BulkTransmission/Lands and Realty

From Open Energy Information

Transmission Lands and Realty

Lands and Realty
Present, Potentially Affected

State and federal regulations ensure the longstanding ecological health and resource sustainability where transmission line corridors are located. Road maintenance, ancillary facility, substation, and line construction; land reclamation, and rights-of-way (ROW) permits are examples of government provisions to accomplish these goals.

Lands and Realty Impacts & Mitigation

Transmission lines depend on ROW permit approvals to advance to the construction phase. The ROW is purchased through negotiations with each landowner affected by the proposed project. Payment includes full value for crop damages or other property damage during construction or maintenance. Widespread construction activities can increase impact areas, which may include agricultural resources, vegetation, livestock, and private property.

Use the following mitigation measures to mitigate these impacts:


  • Design transmission structures to match the terrain and geography to mitigate visual impacts. Use leveling and benching techniques sparingly during tower assembly and erection.
  • Use existing access roads. If new access roads must be constructed, use the minimum width and avoid development on sensitive lands to mitigate erosion and irreversible ecological damage.
  • Concentrate construction movement and development to mitigate widespread grazing land, crops, or property damage.
  • Plan construction to avoid peak agricultural seasons to mitigate crop damage. Compensate landowners in the event that construction will impact crop yields.
  • To mitigate biodiversity loss, avoid clearing trees, native shrubs, and other vegetation during construction activities, except where safety clearances are required for structures and equipment, approved construction and permanent roads, construction yards and staging areas, and excavation operations.
  • Avoid using stream channels, steep slopes, or sensitive environmental areas for equipment, materials storage, or stockpiling, construction staging or maintenance, field offices, hazardous material or fuel storage, solid waste, handling, or temporary access roads.
  • Submit tower heights and power line corridor pathways to the Federal Aviation Administration (FAA) to comply with regulations. Equip power lines with aerial markers or a balisor system to mitigate aircraft operation conflicts and to follow safety provisions.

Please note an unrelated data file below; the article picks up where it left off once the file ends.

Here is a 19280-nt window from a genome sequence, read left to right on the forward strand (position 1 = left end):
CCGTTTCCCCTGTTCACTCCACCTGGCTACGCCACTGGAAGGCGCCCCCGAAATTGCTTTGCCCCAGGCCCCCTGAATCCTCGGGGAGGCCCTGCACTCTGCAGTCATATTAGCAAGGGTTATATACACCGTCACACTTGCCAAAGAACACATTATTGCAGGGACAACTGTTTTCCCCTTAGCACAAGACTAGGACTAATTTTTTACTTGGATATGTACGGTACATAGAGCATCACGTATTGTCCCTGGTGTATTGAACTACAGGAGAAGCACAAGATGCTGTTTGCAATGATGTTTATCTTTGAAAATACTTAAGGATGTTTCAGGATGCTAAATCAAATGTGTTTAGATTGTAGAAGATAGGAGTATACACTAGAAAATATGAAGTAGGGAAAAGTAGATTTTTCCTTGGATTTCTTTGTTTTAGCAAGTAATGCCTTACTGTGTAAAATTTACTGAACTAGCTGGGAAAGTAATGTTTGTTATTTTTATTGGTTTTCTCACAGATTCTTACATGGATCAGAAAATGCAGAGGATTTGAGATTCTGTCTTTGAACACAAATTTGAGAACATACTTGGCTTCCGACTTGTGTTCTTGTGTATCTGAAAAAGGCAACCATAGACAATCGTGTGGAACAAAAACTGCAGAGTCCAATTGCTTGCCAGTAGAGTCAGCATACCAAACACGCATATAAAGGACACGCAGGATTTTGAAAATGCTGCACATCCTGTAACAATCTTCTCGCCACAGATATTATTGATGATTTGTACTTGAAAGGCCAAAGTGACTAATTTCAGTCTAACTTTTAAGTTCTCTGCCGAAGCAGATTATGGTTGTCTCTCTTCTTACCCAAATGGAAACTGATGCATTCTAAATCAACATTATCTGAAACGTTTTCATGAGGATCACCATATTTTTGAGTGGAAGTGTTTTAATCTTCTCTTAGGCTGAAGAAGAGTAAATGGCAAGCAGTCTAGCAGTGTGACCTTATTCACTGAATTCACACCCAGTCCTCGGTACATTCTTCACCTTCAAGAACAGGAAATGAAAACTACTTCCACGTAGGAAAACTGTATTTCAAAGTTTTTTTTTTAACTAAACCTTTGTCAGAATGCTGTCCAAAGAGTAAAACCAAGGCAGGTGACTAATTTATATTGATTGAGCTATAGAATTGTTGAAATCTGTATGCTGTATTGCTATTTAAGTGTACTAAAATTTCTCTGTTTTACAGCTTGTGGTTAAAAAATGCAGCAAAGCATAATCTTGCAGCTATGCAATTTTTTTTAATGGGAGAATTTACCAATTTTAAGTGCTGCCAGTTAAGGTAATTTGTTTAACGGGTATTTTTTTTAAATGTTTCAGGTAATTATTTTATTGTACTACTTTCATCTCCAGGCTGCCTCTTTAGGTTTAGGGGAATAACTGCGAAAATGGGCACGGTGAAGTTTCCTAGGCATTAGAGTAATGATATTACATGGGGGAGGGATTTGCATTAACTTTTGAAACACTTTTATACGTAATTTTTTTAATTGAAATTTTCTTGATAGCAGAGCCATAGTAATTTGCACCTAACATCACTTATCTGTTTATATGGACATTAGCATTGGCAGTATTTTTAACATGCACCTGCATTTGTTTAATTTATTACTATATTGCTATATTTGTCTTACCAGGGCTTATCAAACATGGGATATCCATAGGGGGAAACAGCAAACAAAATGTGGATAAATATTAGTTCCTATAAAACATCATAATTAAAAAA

• Use helicopter patrol and tower placement in areas where towers are located on steep terrain or in environmentally sensitive areas to mitigate ecological damage and employee injury.
  • During road closures and maintenance, install locking gates, berms or boulders to obstruct unauthorized vehicles and personnel from entering the site.
  • Install cattle guards or access gates on new permanent access roads.


  • Limit construction to daylight hours to minimize disturbances to residents at night.
  • Work with landowners to install gates, barriers, and postings to minimize or eliminate public access to project facilities. Post signs indicating the restricted access and penalties awarded for trespassing.
  • Compensate landowners at market value for any new land rights required for the ROW or access road easements, any property damage during construction, including livestock, and for irrigation system reconfiguration to accommodate towers and substations.
  • Publicize a toll-free general phone number, and the name and contact information for a local public liaison(s) to all affected property owners near the construction site. The liaison’s role includes availability at least two weeks prior to construction commencement and six-months following construction termination to respond to project and service questions.
  • Report any livestock and livestock facility damage to the landowner and corresponding agency. If the incident is construction, operation, or maintenance related, the transmission line company is financially responsible.
  • Coordinate with landowners to avoid farm operations such as plowing, crop dusting, and harvesting.


  • Restrict cattle from grazing within the ROW after construction is completed until grass is re-established within the ROW.
  • Restrict all construction vehicle movement outside the ROW to pre-designated access, contractor-acquired access, or public roads.


  • Use tillage methods to restore compacted cropland soils.
  • Keep cropland and onsite excavated material and topsoil separate to reduce soil and invasive species contamination.
  • Level, fill, or grade any ruts. Loosen compacted soils and land scars found in productive hay or croplands by harrowing or disking methods. Fix any ditch, tile drain, terrace, road, and other land features to decrease runoff impacts.
  • Backfill and recontour areas around transmission line corridors to their original grade and condition including fences, gates, and walls. Brace fences before cutting.


  • Remove excess trash or debris from the transmission line site and dispose at an authorized site to mitigate contamination to employees and equipment.